When Emma Westerlund’s father was diagnosed with cancer, he was hospitalized in Jakobstad, a town of about 25,000 in western Finland. On her visits to the hospital, Emma, a lecturer at the Department of Fine Art Photography at Novia University of Applied Sciences in nearby Nykarleby, thought that the greyish painted corridors through which she accompanied her father were certainly not conducive to uplifting the patient’s mood. At the same time she felt that her father, given the state he was in, wasn’t much concerned with questions of interior design.
Interested in questions of photography and aesthetics, Emma decided to do some online searching on how the environment influences patient recovery. She came across the research of Britt-Maj Wikström, a senior lecturer at Karolinska Institutet in Stockholm, that revealed the beneficial effects of art and art-related discussions on both the physical and mental functions of patients.
Apart from the occasional painting on the walls, hospitals rarely seem to invest in their aesthetic environment. As Emma said, "Often there is a visible lack of careful planning, holistic thinking and a pedagogical structure that would create an atmosphere that could make us feel better. Professor Wikström has researched the beneficiary effects of art on health for over 20 years, but according to her the research results are seldom put into practice. Both the health care and media industry have expressed a large interest, but so far no concrete projects exist."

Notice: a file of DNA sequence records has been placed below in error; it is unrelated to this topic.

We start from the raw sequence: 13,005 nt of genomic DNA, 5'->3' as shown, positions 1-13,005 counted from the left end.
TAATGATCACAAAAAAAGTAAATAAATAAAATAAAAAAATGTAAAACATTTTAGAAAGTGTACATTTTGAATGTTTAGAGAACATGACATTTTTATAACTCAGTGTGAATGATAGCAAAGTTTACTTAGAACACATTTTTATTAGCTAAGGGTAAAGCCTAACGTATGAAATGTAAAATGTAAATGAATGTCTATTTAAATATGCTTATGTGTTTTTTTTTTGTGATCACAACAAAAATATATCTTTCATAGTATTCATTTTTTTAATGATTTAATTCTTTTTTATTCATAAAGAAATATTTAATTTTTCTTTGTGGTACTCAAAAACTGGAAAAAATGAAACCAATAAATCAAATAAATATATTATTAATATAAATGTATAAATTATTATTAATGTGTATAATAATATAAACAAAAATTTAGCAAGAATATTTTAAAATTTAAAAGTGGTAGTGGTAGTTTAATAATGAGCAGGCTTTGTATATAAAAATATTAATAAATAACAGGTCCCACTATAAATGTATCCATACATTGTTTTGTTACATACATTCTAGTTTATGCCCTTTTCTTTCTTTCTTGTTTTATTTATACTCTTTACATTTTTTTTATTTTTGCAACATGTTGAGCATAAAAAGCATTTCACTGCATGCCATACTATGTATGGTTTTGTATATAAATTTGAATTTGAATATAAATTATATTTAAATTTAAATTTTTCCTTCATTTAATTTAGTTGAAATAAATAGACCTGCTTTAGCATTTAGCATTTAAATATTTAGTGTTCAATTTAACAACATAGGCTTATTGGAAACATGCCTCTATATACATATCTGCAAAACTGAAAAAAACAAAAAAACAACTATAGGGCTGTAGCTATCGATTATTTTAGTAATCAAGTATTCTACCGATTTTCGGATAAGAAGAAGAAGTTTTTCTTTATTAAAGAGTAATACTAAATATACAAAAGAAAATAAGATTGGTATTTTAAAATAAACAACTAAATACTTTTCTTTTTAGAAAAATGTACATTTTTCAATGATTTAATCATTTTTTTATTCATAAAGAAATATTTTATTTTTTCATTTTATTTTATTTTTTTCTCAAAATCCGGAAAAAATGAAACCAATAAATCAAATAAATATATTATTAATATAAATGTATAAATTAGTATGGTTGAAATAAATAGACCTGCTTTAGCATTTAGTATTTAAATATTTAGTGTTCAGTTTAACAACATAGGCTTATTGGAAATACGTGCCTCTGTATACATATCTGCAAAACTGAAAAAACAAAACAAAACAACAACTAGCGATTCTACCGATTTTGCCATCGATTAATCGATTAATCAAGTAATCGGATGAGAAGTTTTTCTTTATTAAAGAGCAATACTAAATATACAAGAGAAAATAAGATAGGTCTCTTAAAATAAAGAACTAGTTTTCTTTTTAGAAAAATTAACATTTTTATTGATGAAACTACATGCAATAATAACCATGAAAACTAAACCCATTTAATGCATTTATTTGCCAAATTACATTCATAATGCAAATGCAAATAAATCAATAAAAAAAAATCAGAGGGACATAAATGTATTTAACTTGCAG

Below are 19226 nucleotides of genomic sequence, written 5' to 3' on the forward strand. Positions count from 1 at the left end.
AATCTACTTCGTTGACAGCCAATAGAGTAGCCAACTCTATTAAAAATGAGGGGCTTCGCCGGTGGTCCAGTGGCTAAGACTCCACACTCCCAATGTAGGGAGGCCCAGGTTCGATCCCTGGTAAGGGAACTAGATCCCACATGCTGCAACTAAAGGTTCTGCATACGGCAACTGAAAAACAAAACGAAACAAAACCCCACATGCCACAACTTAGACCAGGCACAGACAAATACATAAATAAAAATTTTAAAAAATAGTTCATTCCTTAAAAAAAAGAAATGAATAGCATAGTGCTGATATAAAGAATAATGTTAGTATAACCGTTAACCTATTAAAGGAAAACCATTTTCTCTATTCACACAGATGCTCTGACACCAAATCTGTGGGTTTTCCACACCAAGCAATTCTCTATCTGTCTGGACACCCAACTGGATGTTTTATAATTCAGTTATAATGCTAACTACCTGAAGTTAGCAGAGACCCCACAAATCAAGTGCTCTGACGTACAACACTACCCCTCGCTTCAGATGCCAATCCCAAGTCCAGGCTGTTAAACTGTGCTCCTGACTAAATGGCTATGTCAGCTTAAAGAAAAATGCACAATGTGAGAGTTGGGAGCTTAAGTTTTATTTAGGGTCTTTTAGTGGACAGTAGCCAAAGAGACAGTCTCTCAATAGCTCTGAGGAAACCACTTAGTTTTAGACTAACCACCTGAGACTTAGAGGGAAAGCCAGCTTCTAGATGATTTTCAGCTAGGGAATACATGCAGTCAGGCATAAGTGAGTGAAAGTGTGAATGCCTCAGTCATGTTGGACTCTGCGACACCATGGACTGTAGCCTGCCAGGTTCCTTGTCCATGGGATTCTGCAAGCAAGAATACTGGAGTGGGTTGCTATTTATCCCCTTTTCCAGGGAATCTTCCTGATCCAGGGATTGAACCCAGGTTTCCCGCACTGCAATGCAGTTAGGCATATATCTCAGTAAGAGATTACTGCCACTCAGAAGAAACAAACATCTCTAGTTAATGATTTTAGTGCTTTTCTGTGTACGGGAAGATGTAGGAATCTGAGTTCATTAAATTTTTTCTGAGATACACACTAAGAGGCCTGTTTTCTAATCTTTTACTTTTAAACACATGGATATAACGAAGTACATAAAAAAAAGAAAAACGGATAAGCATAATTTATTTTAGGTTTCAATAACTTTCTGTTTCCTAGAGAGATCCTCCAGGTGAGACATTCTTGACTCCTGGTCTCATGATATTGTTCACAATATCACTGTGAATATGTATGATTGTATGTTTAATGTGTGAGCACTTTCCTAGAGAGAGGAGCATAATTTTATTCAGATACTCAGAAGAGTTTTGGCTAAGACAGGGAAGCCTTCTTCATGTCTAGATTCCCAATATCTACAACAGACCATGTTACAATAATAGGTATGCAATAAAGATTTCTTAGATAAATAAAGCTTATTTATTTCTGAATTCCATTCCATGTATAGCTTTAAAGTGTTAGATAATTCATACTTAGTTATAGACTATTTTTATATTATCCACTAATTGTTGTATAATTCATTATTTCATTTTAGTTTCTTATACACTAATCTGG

(Photo above © Charlotta Ojersson)
When Emma learned of renovation plans for the hospital in Jakobstad, she managed to convince the representatives of the health care unit to create, together with Novia’s Department of Fine Art Photography, a hospital environment where aesthetics and art would figure prominently and thus allow for art to have the beneficial effect Wikström had documented in her research.
Actually, one doesn’t really need research to prove that, common sense would do. However, since authorities are usually unduly impressed by representatives of science (the application of methodology, that is), Wikström’s credentials surely helped to convince those in charge at the hospital to go along with the project.
Let’s get practical, here’s an example: People who visit patients in hospitals often do not know what to talk about, and neither do the patients. Now think of a well-selected image on the wall. It seems rather obvious that such a picture could inspire a conversation. In fact, when Emma showed me around the hospital, what happened was just that: an elderly couple wandering through the corridors stopped in front of a photograph that showed a horse and the woman said, "Remember the stubborn horse we once had?"
(Photo above © Max Nyberg )
However, the aim of the project was not simply to inspire art-related discussions. In Emma’s words, the aim was to:
"1. Use art to create a better working environment for hospital personnel. This environment would stimulate positive thinking among patients and their relatives and visitors.
2. Visualize the role of the artist in similar projects. Professional artists, employees within health service and decision-makers need to be better informed about the potentially beneficial effects art has on our health condition.